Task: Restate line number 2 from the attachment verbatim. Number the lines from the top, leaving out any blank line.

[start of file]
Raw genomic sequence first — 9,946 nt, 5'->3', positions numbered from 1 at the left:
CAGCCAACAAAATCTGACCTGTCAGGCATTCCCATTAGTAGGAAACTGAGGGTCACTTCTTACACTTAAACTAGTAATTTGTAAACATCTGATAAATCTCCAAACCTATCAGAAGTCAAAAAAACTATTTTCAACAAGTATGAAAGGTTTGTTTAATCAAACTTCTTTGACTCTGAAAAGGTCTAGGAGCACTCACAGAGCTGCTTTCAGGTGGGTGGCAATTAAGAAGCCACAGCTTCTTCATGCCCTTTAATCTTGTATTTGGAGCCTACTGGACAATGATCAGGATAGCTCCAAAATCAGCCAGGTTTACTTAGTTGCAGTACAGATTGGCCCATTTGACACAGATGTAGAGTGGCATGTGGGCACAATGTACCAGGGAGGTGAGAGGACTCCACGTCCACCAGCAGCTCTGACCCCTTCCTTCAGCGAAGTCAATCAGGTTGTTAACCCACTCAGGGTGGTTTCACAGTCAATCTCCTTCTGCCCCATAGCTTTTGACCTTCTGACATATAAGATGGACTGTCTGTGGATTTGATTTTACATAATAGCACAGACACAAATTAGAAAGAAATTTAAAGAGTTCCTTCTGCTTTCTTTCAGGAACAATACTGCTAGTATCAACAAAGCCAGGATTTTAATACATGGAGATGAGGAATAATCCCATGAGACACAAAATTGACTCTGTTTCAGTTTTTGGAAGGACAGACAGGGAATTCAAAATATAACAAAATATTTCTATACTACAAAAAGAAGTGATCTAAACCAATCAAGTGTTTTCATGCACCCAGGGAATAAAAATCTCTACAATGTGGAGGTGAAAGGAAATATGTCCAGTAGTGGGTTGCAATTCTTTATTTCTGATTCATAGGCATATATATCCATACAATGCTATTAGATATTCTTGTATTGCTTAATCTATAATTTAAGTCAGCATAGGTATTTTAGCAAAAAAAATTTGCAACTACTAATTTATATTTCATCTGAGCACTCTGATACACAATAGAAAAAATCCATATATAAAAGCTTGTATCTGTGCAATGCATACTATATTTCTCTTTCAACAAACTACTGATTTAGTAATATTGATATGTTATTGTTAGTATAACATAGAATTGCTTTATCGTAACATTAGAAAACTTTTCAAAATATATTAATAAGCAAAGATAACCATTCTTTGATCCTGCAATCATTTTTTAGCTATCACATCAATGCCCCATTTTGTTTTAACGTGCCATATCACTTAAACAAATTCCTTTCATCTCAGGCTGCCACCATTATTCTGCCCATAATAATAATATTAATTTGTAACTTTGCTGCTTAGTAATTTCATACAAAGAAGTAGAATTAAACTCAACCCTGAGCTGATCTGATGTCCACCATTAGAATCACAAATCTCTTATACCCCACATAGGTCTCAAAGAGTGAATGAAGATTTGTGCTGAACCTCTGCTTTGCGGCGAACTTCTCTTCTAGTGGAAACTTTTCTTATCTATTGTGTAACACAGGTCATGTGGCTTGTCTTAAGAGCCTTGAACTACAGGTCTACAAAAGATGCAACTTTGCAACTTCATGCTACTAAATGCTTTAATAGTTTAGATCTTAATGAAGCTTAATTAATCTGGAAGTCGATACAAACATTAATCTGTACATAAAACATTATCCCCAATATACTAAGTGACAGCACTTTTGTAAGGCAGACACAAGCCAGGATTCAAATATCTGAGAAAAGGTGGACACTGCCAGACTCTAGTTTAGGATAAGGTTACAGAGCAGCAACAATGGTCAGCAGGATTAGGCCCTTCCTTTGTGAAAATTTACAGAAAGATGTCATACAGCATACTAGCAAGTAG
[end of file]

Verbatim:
CAGCCAACAAAATCTGACCTGTCAGGCATTCCCATTAGTAGGAAACTGAGGGTCACTTCTTACACTTAAACTAGTAATTTGTAAACATCTGATAAATCTCCAAACCTATCAGAAGTCAAAAAAACTATTTTCAACAAGTATGAAAGGTTTGTTTAATCAAACTTCTTTGACTCTGAAAAGGTCTAGGAGCACTCACAGAGCTGCTTTCAGGTGGGTGGCAATTAAGAAGCCACAGCTTCTTCATGCCCTTTAATCTTGTATTTGGAGCCTACTGGACAATGATCAGGATAGCTCCAAAATCAGCCAGGTTTACTTAGTTGCAGTACAGATTGGCCCATTTGACACAGATGTAGAGTGGCATGTGGGCACAATGTACCAGGGAGGTGAGAGGACTCCACGTCCACCAGCAGCTCTGACCCCTTCCTTCAGCGAAGTCAATCAGGTTGTTAACCCACTCAGGGTGGTTTCACAGTCAATCTCCTTCTGCCCCATAGCTTTTGACCTTCTGACATATAAGATGGACTGTCTGTGGATTTGATTTTACATAATAGCACAGACACAAATTAGAAAGAAATTTAAAGAGTTCCTTCTGCTTTCTTTCAGGAACAATACTGCTAGTATCAACAAAGCCAGGATTTTAATACATGGAGATGAGGAATAATCCCATGAGACACAAAATTGACTCTGTTTCAGTTTTTGGAAGGACAGACAGGGAATTCAAAATATAACAAAATATTTCTATACTACAAAAAGAAGTGATCTAAACCAATCAAGTGTTTTCATGCACCCAGGGAATAAAAATCTCTACAATGTGGAGGTGAAAGGAAATATGTCCAGTAGTGGGTTGCAATTCTTTATTTCTGATTCATAGGCATATATATCCATACAATGCTATTAGATATTCTTGTATTGCTTAATCTATAATTTAAGTCAGCATAGGTATTTTAGCAAAAAAAATTTGCAACTACTAATTTATATTTCATCTGAGCACTCTGATACACAATAGAAAAAATCCATATATAAAAGCTTGTATCTGTGCAATGCATACTATATTTCTCTTTCAACAAACTACTGATTTAGTAATATTGATATGTTATTGTTAGTATAACATAGAATTGCTTTATCGTAACATTAGAAAACTTTTCAAAATATATTAATAAGCAAAGATAACCATTCTTTGATCCTGCAATCATTTTTTAGCTATCACATCAATGCCCCATTTTGTTTTAACGTGCCATATCACTTAAACAAATTCCTTTCATCTCAGGCTGCCACCATTATTCTGCCCATAATAATAATATTAATTTGTAACTTTGCTGCTTAGTAATTTCATACAAAGAAGTAGAATTAAACTCAACCCTGAGCTGATCTGATGTCCACCATTAGAATCACAAATCTCTTATACCCCACATAGGTCTCAAAGAGTGAATGAAGATTTGTGCTGAACCTCTGCTTTGCGGCGAACTTCTCTTCTAGTGGAAACTTTTCTTATCTATTGTGTAACACAGGTCATGTGGCTTGTCTTAAGAGCCTTGAACTACAGGTCTACAAAAGATGCAACTTTGCAACTTCATGCTACTAAATGCTTTAATAGTTTAGATCTTAATGAAGCTTAATTAATCTGGAAGTCGATACAAACATTAATCTGTACATAAAACATTATCCCCAATATACTAAGTGACAGCACTTTTGTAAGGCAGACACAAGCCAGGATTCAAATATCTGAGAAAAGGTGGACACTGCCAGACTCTAGTTTAGGATAAGGTTACAGAGCAGCAACAATGGTCAGCAGGATTAGGCCCTTCCTTTGTGAAAATTTACAGAAAGATGTCATACAGCATACTAGCAAGTAG